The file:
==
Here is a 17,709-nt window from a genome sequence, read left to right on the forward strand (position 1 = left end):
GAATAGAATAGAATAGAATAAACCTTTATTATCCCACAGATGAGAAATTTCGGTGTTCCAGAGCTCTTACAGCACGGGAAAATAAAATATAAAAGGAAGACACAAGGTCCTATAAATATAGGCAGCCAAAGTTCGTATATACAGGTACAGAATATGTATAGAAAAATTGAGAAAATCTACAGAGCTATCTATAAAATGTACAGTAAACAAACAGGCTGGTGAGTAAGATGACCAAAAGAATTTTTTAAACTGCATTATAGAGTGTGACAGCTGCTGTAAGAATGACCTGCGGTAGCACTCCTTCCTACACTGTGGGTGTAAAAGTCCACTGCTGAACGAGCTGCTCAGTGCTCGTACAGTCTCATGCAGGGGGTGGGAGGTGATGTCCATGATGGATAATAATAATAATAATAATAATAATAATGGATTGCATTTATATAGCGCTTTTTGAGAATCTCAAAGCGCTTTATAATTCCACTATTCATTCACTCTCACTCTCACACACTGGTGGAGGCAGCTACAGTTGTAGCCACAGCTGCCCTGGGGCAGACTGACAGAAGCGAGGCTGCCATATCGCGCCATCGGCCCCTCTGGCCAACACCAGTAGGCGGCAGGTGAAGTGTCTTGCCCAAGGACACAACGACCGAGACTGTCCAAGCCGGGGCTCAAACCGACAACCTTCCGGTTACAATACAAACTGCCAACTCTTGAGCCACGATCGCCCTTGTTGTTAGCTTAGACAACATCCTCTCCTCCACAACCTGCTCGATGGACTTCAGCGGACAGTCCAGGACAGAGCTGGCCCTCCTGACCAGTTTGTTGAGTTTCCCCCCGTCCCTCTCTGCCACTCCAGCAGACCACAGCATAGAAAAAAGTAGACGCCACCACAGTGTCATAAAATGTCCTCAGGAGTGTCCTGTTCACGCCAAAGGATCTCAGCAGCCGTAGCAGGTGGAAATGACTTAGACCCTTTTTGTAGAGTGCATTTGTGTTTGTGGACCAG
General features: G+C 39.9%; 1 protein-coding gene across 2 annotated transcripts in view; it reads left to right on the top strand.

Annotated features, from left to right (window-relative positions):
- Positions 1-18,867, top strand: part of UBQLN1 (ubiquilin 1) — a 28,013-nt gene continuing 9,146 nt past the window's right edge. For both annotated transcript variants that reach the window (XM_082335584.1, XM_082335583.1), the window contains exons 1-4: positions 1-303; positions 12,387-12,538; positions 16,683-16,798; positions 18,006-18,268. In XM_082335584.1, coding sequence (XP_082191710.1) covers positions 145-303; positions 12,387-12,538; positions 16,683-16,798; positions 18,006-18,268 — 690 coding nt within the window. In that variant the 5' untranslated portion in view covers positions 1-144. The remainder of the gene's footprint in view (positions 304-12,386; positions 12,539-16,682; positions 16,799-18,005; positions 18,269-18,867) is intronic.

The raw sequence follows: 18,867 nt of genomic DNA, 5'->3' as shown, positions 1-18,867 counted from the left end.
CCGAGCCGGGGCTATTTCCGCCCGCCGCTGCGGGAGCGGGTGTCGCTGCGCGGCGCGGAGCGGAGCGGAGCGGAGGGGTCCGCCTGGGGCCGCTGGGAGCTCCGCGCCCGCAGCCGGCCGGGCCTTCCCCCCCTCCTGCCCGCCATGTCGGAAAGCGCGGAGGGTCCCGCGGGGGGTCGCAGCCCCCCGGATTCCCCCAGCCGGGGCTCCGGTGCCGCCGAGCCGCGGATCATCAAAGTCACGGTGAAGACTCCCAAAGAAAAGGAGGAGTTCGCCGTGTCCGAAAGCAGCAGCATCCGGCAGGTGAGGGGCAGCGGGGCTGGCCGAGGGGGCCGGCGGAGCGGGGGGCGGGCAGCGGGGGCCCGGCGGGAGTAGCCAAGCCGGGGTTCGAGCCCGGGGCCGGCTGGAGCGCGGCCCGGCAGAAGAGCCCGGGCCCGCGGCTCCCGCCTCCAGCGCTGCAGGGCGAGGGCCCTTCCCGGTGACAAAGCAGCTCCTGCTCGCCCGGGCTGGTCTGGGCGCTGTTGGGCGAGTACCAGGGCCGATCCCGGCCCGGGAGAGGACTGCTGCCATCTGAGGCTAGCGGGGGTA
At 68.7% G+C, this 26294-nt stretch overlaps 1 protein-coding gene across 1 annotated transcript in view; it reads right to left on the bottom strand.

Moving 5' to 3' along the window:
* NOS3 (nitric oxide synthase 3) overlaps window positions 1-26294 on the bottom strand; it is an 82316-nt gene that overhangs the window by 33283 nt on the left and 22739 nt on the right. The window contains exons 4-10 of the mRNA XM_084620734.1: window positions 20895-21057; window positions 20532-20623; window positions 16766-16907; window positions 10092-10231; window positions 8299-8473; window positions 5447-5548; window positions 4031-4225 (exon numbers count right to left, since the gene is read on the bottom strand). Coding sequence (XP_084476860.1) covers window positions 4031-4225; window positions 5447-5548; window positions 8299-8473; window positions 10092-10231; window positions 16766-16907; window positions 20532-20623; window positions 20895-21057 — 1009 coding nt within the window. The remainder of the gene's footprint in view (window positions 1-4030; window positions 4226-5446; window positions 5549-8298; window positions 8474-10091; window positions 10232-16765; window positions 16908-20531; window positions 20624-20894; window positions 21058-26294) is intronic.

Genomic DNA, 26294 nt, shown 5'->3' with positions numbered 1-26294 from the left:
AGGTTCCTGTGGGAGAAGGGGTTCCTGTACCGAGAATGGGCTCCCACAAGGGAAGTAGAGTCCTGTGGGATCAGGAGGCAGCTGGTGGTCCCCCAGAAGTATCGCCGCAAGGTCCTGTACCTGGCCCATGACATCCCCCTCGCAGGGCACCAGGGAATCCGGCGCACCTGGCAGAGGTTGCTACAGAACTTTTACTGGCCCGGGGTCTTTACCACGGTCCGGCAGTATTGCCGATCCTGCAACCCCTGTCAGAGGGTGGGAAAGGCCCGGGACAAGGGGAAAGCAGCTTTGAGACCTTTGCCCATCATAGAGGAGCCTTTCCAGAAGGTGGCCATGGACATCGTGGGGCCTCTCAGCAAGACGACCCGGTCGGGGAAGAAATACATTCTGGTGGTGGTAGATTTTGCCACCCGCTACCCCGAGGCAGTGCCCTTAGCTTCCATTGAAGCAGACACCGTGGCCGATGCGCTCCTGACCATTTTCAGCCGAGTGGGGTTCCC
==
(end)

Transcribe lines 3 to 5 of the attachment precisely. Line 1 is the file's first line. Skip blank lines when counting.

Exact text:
General features: G+C 39.9%; 1 protein-coding gene across 2 annotated transcripts in view; it reads left to right on the top strand.

Annotated features, from left to right (window-relative positions):
- Positions 1-18,867, top strand: part of UBQLN1 (ubiquilin 1) — a 28,013-nt gene continuing 9,146 nt past the window's right edge. For both annotated transcript variants that reach the window (XM_082335584.1, XM_082335583.1), the window contains exons 1-4: positions 1-303; positions 12,387-12,538; positions 16,683-16,798; positions 18,006-18,268. In XM_082335584.1, coding sequence (XP_082191710.1) covers positions 145-303; positions 12,387-12,538; positions 16,683-16,798; positions 18,006-18,268 — 690 coding nt within the window. In that variant the 5' untranslated portion in view covers positions 1-144. The remainder of the gene's footprint in view (positions 304-12,386; positions 12,539-16,682; positions 16,799-18,005; positions 18,269-18,867) is intronic.